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I have some video files that came from a digital video camera. If I examine the file using exiftool, I see an output that includes:

SB-iMac(~/Movies/trial) % exiftool f1.dv
ExifTool Version Number         : 12.40
File Name                       : f1.dv
Directory                       : .
<snip>
File Modification Date/Time     : 2024:05:19 12:26:08-04:00
<snip>
Date/Time Original              : 2009:01:18 11:28:30
<snip>

After converting with Handbrake and selecting "passthrough common metadata", exiftool reveals:

SB-iMac(~/Movies/trial) % exiftool f1.m4v
ExifTool Version Number         : 12.40
File Name                       : f1.m4v
Directory                       : .
<snip>
File Modification Date/Time     : 2024:05:19 12:26:08-04:00
File Access Date/Time           : 2024:05:19 12:26:08-04:00
<snip>

The Date/Time Original field does not appear in this listing of metadata for the converted file. If I load both files into FinalCutPro, the original file appears as 'its own event' dated 'Jan 18, 2009' and the converted file as an event for 'May 19, 2024'. Within FCP, I cannot find that the revealed metadata for the original file includes the date in 2009. I tried to create my own view of metadata in FCP and selected the 'Date Time Original'. However, even that option does not reveal the 2009 date.) Is there a way of keeping the earlier date in the file conversion process?

1 Answer 1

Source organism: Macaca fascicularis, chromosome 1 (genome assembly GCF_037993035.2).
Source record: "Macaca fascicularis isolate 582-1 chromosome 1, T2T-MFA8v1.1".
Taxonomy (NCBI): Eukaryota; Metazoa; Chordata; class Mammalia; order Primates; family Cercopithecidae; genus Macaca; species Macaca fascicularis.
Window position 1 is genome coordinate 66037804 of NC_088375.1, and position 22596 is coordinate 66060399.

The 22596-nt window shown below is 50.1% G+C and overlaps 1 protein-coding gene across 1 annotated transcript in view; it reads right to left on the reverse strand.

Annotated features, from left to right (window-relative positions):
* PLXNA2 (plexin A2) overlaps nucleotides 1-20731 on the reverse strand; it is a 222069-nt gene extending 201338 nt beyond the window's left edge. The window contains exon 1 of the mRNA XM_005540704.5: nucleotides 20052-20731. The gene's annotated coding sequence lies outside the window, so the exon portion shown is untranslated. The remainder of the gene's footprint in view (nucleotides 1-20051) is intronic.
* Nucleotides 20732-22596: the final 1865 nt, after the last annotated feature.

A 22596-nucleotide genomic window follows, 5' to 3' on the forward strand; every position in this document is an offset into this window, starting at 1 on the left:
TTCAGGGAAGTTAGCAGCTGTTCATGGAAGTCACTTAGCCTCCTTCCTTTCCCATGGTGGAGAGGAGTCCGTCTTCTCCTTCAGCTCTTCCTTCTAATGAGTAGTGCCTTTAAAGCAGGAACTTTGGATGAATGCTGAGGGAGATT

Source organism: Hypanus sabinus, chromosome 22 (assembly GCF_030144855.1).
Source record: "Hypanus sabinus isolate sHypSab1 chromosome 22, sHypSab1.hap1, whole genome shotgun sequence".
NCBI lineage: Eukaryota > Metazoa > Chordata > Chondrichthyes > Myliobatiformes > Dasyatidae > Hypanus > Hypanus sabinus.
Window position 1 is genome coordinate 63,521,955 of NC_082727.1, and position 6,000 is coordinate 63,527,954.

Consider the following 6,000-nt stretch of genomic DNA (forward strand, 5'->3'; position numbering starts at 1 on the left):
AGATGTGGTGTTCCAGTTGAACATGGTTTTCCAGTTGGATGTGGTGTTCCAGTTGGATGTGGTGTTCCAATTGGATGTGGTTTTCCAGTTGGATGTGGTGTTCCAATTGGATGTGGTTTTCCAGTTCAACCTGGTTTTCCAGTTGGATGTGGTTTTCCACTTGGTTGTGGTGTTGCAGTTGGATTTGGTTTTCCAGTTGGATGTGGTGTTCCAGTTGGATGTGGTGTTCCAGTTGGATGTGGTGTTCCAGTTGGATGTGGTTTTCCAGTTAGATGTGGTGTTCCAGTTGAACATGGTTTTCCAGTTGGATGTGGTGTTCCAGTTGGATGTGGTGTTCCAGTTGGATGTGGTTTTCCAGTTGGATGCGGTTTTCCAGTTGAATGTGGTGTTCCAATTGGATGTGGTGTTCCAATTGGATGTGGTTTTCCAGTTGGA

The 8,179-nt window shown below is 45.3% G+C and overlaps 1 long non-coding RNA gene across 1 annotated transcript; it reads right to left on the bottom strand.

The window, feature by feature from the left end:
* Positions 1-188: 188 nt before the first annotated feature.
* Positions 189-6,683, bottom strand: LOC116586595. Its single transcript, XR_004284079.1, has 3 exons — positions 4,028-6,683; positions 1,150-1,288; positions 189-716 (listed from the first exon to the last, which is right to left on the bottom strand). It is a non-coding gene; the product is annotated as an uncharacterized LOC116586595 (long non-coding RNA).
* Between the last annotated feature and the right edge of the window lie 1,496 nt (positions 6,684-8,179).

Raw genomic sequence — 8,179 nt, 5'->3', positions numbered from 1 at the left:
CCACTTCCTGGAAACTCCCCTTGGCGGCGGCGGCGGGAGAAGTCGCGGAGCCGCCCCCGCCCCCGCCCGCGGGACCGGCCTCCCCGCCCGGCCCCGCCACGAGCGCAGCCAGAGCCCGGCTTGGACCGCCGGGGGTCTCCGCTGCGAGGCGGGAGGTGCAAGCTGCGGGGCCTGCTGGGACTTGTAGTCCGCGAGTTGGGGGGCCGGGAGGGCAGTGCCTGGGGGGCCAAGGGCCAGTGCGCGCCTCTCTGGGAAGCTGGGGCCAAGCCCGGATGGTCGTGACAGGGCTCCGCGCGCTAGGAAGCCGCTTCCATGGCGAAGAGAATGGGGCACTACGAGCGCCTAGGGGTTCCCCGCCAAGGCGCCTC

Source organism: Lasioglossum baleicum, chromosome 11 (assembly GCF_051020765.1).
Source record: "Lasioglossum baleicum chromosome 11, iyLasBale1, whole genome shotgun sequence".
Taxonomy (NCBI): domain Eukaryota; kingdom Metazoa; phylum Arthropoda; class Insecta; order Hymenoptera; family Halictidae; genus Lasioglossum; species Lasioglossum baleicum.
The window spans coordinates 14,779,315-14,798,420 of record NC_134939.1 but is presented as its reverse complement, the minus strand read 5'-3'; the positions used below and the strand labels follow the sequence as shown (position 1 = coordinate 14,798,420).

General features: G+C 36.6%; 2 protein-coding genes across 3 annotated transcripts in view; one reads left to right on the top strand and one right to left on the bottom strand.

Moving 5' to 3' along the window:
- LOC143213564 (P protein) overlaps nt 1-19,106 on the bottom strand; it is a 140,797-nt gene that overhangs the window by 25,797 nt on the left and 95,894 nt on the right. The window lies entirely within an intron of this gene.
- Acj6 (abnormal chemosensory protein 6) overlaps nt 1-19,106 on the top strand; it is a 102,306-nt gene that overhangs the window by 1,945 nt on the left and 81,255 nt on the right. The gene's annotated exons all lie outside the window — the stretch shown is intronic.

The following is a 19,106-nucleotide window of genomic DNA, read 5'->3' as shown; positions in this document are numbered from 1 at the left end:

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Summary of workaround that seems to have worked:

  • convert all files from .dv to .m4v using Handbrake and put the converted files in same directory as the original .dv files.
  • use the command exiftool -DateTimeOriginal *.dv > filename.txt to extract the desired date information from the dv files and write it to an ascii file called filename.txt
  • the output file (filename.txt) includes two lines per video file. The first line is the path to each file; the second line contains the relevant date&time metadata.
  • open the filename.txt in a text/word editor and replace carriage returns between 1st and 2nd lines with a tab, so that each record is on a single line.
  • open revised file in a spreadsheet; parse the data (text to columns); remove unwanted content so that the full filepath is in one column (e.g.file1.dv) and required date&time is in another column (e.g. yyyy:mm:dd hh:mm:ss),
  • use concatenate command in a 3rd column to create a command of the form: exiftool -DateTimeOriginal="yyyy:mm:dd hh:mm:ss" "file1.dv". There will be one row for each file. Double quotes around file name can be omitted if there are no spaces in the path. then change all occurrences of .dv extensions within this file so that commands now read: exiftool -DateTimeOriginal="yyyy:mm:dd hh:mm:ss" "./directory1/file1.m4v"
  • copy the contents of the 3rd column into terminal to put the required metadata into the m4v file.

Note:

  1. the metadata tag DateTimeOriginal can be copied into a .mp4 file, but the tag is ignored when loading an mp4 file into FinalCutPro and FCP puts the file into an event based on the date the file was modified (typically the date of conversion to mp4).
  2. in some .dv files, the DateTimeOriginal tag was not present, but FCP was apparently using the tag FileModifyDate if the tag DateTimeOriginal was missing. It seems I was fortunate in that the contents of FileModifyDate seemed to be the date the video was shot for almost all the files where the DateTimeOriginal tag was missing.
  3. Be aware that adding when Exiftool adds an extra metadata tag, it creates a complete new copy of the file - even if disc is APFS - and therefore, at least temporarily, free space on the disc might be an issue.

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